One truism that's become even more true as the sports and entertainment landscape has stretched toward infinity in recent years is how there's a paralysis by analysis. The forest tends to get lost for the trees as there's a reward system in place for anyone willing to say something new or different.
Take the NFL Draft for instance. There are NFL experts, college experts, player development experts, NFL insiders, former quarterbacks, anonymous scouts and so many more chefs in the kitchen cooking up content. That leads to a more complex and challenging flavor profile and more to chew on. It also leads to obscuring the basics of the dish.
Let's look at Justin Fields, who was the second-best collegiate quarterback during his tenure at Ohio State. His insanely impressive career was enough to earn him projections in the mid- to late-first round, behind at least two or three other quarterbacks who have never shown the type of playmaking or in-game acumen Fields made look easy.
Part of this is due to a gross whisper campaign intent to paint him as a simpleton who can't handle the complexities of an NFL offense, fought from behind the shield of anonymity. That's part of a larger and far more reasonable idea that Fields is not an immediate "fit" for an offense that will put him under center and ask him to do different things than he did with the Buckeyes.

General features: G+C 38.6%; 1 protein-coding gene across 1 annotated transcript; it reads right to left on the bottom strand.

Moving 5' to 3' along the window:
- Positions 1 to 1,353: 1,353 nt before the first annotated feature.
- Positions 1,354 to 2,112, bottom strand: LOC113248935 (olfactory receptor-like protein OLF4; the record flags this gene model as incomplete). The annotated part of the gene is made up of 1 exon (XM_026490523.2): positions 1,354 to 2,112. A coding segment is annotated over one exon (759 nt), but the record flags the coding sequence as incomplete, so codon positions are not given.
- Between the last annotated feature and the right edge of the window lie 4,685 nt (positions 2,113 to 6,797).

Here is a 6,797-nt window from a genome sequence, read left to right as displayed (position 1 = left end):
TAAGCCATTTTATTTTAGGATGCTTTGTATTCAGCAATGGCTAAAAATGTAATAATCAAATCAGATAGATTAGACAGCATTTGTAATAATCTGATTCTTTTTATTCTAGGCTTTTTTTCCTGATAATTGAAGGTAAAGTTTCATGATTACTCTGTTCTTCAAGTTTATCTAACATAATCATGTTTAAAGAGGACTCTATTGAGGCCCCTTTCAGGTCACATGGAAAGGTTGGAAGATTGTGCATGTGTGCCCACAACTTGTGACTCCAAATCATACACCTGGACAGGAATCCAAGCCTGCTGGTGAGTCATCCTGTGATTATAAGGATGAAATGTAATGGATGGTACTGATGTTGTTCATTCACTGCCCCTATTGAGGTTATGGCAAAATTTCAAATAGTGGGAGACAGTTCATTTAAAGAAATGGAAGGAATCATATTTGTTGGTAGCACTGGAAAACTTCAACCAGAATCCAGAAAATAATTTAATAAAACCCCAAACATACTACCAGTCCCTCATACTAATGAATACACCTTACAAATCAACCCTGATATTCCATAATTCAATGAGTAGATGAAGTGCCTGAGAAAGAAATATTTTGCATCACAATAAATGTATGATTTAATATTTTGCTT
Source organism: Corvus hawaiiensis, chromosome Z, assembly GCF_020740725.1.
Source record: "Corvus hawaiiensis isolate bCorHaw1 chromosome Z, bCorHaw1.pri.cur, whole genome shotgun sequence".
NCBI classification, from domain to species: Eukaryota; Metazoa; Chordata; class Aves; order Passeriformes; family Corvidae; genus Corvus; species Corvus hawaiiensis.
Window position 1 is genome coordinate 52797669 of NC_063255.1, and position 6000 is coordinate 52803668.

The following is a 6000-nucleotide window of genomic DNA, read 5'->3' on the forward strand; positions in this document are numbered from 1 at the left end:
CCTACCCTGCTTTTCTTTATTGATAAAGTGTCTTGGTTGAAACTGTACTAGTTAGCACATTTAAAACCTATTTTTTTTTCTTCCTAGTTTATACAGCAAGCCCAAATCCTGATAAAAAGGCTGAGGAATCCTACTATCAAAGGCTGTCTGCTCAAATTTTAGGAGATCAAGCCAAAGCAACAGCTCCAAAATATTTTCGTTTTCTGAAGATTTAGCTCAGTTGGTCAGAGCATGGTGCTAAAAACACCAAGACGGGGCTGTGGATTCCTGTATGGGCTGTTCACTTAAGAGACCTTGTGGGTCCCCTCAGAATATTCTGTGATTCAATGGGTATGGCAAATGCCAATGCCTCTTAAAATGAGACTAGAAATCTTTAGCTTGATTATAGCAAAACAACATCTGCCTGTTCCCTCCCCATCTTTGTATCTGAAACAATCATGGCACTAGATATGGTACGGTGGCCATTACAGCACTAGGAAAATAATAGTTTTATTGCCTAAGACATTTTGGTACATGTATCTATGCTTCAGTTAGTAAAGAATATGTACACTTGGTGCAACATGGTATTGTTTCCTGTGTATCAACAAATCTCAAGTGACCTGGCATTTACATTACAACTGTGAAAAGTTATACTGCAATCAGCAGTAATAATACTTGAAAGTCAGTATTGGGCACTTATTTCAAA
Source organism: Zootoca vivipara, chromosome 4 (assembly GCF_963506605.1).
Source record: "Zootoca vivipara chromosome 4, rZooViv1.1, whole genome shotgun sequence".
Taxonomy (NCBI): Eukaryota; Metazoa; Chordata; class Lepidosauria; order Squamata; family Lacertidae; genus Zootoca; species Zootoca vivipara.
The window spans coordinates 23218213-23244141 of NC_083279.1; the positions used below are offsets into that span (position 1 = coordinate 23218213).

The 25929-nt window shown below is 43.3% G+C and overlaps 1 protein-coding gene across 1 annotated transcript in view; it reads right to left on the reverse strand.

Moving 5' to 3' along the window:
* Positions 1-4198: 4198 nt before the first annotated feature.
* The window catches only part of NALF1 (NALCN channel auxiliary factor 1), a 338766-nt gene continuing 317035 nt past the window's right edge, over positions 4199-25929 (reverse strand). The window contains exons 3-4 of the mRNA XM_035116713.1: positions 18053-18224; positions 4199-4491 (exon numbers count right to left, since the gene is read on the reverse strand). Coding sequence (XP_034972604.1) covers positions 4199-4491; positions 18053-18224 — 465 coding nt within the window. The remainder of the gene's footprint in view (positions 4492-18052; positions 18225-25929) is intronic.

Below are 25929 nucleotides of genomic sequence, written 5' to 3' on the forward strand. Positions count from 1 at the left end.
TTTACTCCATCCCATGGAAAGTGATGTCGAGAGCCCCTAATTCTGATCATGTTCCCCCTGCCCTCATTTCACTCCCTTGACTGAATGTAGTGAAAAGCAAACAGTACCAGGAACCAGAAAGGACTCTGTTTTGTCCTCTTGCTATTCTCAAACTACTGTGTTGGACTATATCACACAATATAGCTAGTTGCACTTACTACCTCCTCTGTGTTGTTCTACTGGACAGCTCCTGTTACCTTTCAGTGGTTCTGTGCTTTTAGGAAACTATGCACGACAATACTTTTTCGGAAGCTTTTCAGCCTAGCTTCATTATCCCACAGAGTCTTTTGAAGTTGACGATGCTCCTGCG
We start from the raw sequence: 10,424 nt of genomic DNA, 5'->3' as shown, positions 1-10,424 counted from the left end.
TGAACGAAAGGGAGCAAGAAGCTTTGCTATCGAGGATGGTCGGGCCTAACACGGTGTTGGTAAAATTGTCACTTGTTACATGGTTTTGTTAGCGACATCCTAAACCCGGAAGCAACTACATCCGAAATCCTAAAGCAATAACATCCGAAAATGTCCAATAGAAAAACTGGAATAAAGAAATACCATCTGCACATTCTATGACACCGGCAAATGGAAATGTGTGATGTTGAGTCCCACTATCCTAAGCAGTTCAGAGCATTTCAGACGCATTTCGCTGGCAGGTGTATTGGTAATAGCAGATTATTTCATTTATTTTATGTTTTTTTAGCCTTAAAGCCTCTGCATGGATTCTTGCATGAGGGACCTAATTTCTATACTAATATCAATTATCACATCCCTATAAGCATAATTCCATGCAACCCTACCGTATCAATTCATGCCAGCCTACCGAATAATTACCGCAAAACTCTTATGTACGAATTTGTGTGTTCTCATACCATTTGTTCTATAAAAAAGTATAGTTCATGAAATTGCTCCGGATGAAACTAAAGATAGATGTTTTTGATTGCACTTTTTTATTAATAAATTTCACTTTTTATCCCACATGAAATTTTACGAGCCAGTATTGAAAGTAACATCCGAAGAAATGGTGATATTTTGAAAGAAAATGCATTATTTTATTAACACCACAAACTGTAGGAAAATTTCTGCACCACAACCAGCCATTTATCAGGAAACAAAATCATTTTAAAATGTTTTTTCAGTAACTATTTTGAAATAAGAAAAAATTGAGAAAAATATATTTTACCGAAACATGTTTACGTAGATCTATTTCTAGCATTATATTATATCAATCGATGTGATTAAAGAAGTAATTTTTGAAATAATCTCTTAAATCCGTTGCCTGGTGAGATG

But I tend to find myself agreeing with Mina Kimes here as New England-based chatter has heated up. NFL franchises draft the player, not the system. And not the supporting weaponry. If Justin Fields isn't great at what the Patriots have done in the past, perhaps they can tailor what they do in the future to maximize his skill set. It's really not so crazy.
Now, obviously, there is something to be said about having early understanding of pro-style offensive concepts. It's one fewer thing organizations need to project at a position that's been notoriously difficult to project with any certainty. But using Ryan Day's magnificent offensive scheme as a reason to ignore Fields' undeniable talents and accomplishments seems extremely shortsighted.
Almost like working too hard to make things more complicated. As a suburban dad myself, I know firsthand about how unimportant fits become as time goes on. It used to take 45 minutes to decide what to wear out in the world and now any joggers or hoodless sweatshirt will do, even if there are residual Romesco stains littering the material like peak Jackson Pollock.
The point, if there is one: Fields is a terrific quarterback and any team not smart enough to figure out how to use him doesn't deserve him.